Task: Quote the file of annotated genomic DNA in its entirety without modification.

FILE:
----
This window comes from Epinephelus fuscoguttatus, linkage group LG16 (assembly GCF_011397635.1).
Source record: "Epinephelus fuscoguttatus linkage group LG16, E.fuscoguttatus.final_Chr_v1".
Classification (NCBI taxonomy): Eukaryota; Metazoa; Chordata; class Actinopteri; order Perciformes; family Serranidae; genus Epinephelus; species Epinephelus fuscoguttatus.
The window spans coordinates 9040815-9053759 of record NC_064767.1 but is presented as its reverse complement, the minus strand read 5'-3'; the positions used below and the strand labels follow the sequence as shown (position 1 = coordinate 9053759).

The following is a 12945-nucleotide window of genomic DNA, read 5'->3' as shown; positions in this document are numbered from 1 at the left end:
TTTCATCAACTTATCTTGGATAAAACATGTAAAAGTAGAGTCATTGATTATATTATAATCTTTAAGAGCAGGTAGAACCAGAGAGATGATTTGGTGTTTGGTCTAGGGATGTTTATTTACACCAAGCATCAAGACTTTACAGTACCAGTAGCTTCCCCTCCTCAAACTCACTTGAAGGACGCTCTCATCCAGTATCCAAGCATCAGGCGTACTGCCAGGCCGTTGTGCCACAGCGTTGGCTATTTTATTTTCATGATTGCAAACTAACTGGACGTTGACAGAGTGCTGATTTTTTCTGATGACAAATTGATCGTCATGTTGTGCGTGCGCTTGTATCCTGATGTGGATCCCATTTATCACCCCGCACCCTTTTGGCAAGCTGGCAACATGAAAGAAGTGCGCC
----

This window comes from Epinephelus fuscoguttatus, linkage group LG16 (assembly GCF_011397635.1).
Source record: "Epinephelus fuscoguttatus linkage group LG16, E.fuscoguttatus.final_Chr_v1".
Classification (NCBI taxonomy): Eukaryota; Metazoa; Chordata; class Actinopteri; order Perciformes; family Serranidae; genus Epinephelus; species Epinephelus fuscoguttatus.
The window spans coordinates 9040815-9053759 of record NC_064767.1 but is presented as its reverse complement, the minus strand read 5'-3'; the positions used below and the strand labels follow the sequence as shown (position 1 = coordinate 9053759).

The following is a 12945-nucleotide window of genomic DNA, read 5'->3' as shown; positions in this document are numbered from 1 at the left end:
TTTCATCAACTTATCTTGGATAAAACATGTAAAAGTAGAGTCATTGATTATATTATAATCTTTAAGAGCAGGTAGAACCAGAGAGATGATTTGGTGTTTGGTCTAGGGATGTTTATTTACACCAAGCATCAAGACTTTACAGTACCAGTAGCTTCCCCTCCTCAAACTCACTTGAAGGACGCTCTCATCCAGTATCCAAGCATCAGGCGTACTGCCAGGCCGTTGTGCCACAGCGTTGGCTATTTTATTTTCATGATTGCAAACTAACTGGACGTTGACAGAGTGCTGATTTTTTCTGATGACAAATTGATCGTCATGTTGTGCGTGCGCTTGTATCCTGATGTGGATCCCATTTATCACCCCGCACCCTTTTGGCAAGCTGGCAACATGAAAGAAGTGCGCC